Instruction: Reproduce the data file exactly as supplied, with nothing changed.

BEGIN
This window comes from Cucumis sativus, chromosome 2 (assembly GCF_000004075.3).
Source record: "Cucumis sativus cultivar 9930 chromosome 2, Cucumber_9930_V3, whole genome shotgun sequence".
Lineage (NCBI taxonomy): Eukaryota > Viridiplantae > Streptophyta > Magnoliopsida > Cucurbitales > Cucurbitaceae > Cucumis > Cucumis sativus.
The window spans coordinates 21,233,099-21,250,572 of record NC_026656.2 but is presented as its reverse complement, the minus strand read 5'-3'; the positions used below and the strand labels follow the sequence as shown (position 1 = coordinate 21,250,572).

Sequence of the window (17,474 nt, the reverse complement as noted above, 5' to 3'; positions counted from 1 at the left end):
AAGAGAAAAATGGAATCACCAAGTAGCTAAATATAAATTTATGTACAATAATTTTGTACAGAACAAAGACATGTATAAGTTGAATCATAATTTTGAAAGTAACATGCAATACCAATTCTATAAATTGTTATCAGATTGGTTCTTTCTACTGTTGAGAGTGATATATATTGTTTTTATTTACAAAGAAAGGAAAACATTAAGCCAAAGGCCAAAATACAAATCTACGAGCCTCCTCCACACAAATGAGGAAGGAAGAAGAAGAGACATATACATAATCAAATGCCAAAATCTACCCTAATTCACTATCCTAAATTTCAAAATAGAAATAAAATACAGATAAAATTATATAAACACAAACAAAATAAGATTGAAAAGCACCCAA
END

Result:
This window comes from Cucumis sativus, chromosome 2 (assembly GCF_000004075.3).
Source record: "Cucumis sativus cultivar 9930 chromosome 2, Cucumber_9930_V3, whole genome shotgun sequence".
Lineage (NCBI taxonomy): Eukaryota > Viridiplantae > Streptophyta > Magnoliopsida > Cucurbitales > Cucurbitaceae > Cucumis > Cucumis sativus.
The window spans coordinates 21,233,099-21,250,572 of record NC_026656.2 but is presented as its reverse complement, the minus strand read 5'-3'; the positions used below and the strand labels follow the sequence as shown (position 1 = coordinate 21,250,572).

Sequence of the window (17,474 nt, the reverse complement as noted above, 5' to 3'; positions counted from 1 at the left end):
AAGAGAAAAATGGAATCACCAAGTAGCTAAATATAAATTTATGTACAATAATTTTGTACAGAACAAAGACATGTATAAGTTGAATCATAATTTTGAAAGTAACATGCAATACCAATTCTATAAATTGTTATCAGATTGGTTCTTTCTACTGTTGAGAGTGATATATATTGTTTTTATTTACAAAGAAAGGAAAACATTAAGCCAAAGGCCAAAATACAAATCTACGAGCCTCCTCCACACAAATGAGGAAGGAAGAAGAAGAGACATATACATAATCAAATGCCAAAATCTACCCTAATTCACTATCCTAAATTTCAAAATAGAAATAAAATACAGATAAAATTATATAAACACAAACAAAATAAGATTGAAAAGCACCCAA